Located next to Suisun Bay in Benicia, California, the Benicia Arsenal served as the US Army Ordnance facility for the West Coast of the United States for more than a century.
In 1847 a 252-acre parcel of land adjoining the Benicia city limits on the east was acquired for a military reserve. The post was first occupied on April 9, 1849, when two companies of the 2nd Infantry set up camp to establish Benicia Barracks. In 1851, after the urging of General Percifer F. Smith, the first Ordnance Supply Depot in the West was established, and the following year it was designated Benicia Arsenal.
The grounds of the Benicia Arsenal are famous for stabling the Army’s one and only Camel Corps — an idea dreamt up in 1855 by Secretary of War Jefferson Davis (later Confederate President). The short-lived Camel Corps was disbanded in 1863, but the remaining Camels were sent here to be housed and auctioned off. The Camel Barns remain and are now the Benicia Historical Museum.
The Benicia Arsenal was a staging area for Union troops from the West during the Civil War. The installation remained a garrisoned post until 1898, when troops were assigned to duty in the Philippine Islands during the Spanish-American War. During World War I, Benicia Arsenal gave ordnance support to all large Army installations in the Western States and supplied Ordnance material to American expeditionary forces in Siberia.
In the 24 hours following the Pearl Harbor bombing, 125 separate truck convoys were loaded and dispatched from the Benicia Arsenal, leaving its stock of ammunition, small arms, and high explosives completely exhausted. The arsenal supplied ports with weapons, artillery, parts, supplies, and tools throughout the war. In addition, the arsenal overhauled 14,343 pairs of binoculars, manufactured 180,000 small items for tanks and weapons, and repaired approximately 70,000 watches. However, the arsenal is most famous for supplying munitions to Lieutenant Colonel Jimmy Doolittle for the first bombing raid on Tokyo on April 18, 1942, launched from the USS Hornet.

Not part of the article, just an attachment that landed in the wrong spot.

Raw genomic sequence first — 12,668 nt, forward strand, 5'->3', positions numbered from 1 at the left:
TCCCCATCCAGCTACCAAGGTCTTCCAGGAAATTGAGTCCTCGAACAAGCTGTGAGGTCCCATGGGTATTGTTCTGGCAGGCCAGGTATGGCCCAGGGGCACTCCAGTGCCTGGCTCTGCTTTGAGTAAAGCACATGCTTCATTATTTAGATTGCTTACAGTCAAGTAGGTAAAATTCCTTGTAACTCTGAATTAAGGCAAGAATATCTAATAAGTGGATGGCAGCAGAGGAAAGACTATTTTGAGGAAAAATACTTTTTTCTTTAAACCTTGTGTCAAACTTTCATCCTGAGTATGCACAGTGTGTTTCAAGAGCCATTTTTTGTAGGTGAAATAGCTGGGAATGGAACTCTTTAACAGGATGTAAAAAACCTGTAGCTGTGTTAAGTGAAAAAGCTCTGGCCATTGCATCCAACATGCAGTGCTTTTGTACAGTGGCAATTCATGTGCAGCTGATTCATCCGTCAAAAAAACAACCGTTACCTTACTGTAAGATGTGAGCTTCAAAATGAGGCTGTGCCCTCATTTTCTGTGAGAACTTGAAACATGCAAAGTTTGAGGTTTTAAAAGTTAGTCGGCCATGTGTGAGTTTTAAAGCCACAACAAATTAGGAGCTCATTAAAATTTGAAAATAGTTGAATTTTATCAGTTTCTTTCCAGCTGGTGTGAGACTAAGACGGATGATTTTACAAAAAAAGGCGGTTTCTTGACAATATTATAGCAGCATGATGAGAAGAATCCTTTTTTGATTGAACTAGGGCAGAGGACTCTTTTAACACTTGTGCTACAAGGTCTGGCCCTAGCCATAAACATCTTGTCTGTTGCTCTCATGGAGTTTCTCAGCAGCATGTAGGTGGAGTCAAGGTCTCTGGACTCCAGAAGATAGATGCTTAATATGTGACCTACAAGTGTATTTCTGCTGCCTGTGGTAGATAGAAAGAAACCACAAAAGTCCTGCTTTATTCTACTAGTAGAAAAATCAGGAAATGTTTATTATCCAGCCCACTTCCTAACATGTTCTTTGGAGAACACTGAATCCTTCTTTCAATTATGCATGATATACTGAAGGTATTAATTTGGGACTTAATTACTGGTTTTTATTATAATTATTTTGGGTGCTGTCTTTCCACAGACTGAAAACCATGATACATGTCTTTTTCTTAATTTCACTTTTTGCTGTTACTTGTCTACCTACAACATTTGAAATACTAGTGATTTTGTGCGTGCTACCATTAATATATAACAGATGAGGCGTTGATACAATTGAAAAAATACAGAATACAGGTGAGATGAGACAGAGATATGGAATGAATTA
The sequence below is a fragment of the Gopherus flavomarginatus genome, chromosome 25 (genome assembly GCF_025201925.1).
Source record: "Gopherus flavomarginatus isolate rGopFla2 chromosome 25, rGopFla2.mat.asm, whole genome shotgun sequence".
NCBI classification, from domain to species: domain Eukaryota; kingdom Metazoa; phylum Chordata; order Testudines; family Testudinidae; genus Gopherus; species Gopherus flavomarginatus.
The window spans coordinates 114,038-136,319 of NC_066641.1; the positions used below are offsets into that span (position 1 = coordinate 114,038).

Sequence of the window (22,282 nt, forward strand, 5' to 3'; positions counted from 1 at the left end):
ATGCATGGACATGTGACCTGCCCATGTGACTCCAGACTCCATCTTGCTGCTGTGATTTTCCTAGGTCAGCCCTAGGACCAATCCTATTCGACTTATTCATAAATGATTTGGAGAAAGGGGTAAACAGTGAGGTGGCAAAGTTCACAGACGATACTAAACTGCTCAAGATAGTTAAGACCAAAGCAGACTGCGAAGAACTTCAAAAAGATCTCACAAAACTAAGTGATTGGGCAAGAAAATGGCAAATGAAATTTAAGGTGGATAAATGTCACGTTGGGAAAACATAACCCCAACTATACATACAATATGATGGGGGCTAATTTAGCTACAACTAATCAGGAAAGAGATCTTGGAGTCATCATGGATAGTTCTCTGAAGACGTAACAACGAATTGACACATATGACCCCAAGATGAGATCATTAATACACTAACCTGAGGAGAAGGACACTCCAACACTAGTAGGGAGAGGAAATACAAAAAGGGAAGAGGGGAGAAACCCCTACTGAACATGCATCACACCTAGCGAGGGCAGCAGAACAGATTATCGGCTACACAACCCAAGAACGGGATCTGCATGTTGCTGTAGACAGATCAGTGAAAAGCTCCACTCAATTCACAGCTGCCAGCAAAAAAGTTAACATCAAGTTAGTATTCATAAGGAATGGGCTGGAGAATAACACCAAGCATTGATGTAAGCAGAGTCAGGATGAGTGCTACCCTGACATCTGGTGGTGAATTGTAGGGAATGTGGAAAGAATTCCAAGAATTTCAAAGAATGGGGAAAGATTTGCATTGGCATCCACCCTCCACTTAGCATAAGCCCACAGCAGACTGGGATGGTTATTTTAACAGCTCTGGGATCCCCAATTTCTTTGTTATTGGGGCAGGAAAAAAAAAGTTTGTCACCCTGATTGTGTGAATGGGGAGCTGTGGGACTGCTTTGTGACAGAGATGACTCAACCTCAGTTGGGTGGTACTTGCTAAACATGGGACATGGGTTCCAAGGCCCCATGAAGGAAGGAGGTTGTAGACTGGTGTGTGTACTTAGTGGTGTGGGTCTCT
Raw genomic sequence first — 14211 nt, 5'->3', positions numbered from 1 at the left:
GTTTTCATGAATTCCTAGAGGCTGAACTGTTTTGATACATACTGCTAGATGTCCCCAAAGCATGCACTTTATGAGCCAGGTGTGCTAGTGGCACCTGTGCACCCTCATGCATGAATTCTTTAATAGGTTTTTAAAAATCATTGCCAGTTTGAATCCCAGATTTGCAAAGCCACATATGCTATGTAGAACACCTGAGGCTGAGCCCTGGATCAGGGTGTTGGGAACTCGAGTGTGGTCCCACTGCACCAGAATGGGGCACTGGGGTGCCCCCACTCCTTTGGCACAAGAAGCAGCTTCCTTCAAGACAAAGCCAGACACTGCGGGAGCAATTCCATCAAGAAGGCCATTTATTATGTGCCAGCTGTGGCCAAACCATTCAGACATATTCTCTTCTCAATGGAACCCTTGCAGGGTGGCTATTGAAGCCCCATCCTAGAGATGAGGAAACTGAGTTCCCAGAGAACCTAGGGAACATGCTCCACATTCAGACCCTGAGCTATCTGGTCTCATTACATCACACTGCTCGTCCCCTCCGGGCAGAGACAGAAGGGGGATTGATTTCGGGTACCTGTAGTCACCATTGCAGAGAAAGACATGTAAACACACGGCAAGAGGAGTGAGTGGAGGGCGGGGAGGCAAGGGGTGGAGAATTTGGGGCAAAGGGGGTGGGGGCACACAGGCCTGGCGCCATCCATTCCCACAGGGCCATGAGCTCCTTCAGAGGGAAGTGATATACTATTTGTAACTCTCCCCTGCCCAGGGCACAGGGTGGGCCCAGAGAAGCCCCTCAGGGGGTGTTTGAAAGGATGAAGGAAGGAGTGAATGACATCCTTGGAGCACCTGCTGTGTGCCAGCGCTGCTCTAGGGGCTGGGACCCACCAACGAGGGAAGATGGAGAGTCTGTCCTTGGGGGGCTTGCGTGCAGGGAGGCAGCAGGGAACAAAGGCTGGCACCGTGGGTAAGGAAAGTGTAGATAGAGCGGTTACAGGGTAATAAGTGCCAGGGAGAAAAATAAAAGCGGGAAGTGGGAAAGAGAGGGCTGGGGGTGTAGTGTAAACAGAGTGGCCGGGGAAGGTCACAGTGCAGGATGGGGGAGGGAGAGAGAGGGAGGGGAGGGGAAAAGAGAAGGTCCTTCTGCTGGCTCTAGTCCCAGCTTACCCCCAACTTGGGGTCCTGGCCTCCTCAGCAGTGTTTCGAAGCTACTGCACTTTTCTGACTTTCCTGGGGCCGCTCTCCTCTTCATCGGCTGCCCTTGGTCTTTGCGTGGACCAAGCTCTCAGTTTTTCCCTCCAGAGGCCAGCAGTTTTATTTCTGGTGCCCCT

Before 1940, the arsenal employed 85 civilian employees at Benecia Arsenal. The labor shortage in 1944 forced the arsenal commander to put 250 Italian and 400 German prisoners of war to work, alongside 150 juveniles from the California Youth Authority. Women comprised nearly half the civilian employee force. During the Korean War, civilians reached an all-time high of 6,700 workers.
Benicia Arsenal was deactivated in 1963, and the facility was closed in 1964. Today, the arsenal has been redeveloped into an artist’s community. The art district displays several historic buildings, including the historic Camel Barn, which now houses the Benicia Historical Museum, a gunpowder magazine, the historic Clocktower Building, the barracks hospital, and other buildings primarily utilized for private purposes.
The Benicia Arsenal is located at Army Point and I-680 in Benicia at 2024 Camel Road.
Benecia Historical Museum
2060 Camel Road
Benicia, California 94510-2339
Compiled and edited by Kathy Alexander/Legends of America, updated December 2021.
Camel Caravans in the American Desert
Forts & Presidios Photo Gallery
Ghost Camels in the American Southwest
Primary Source: National Park Service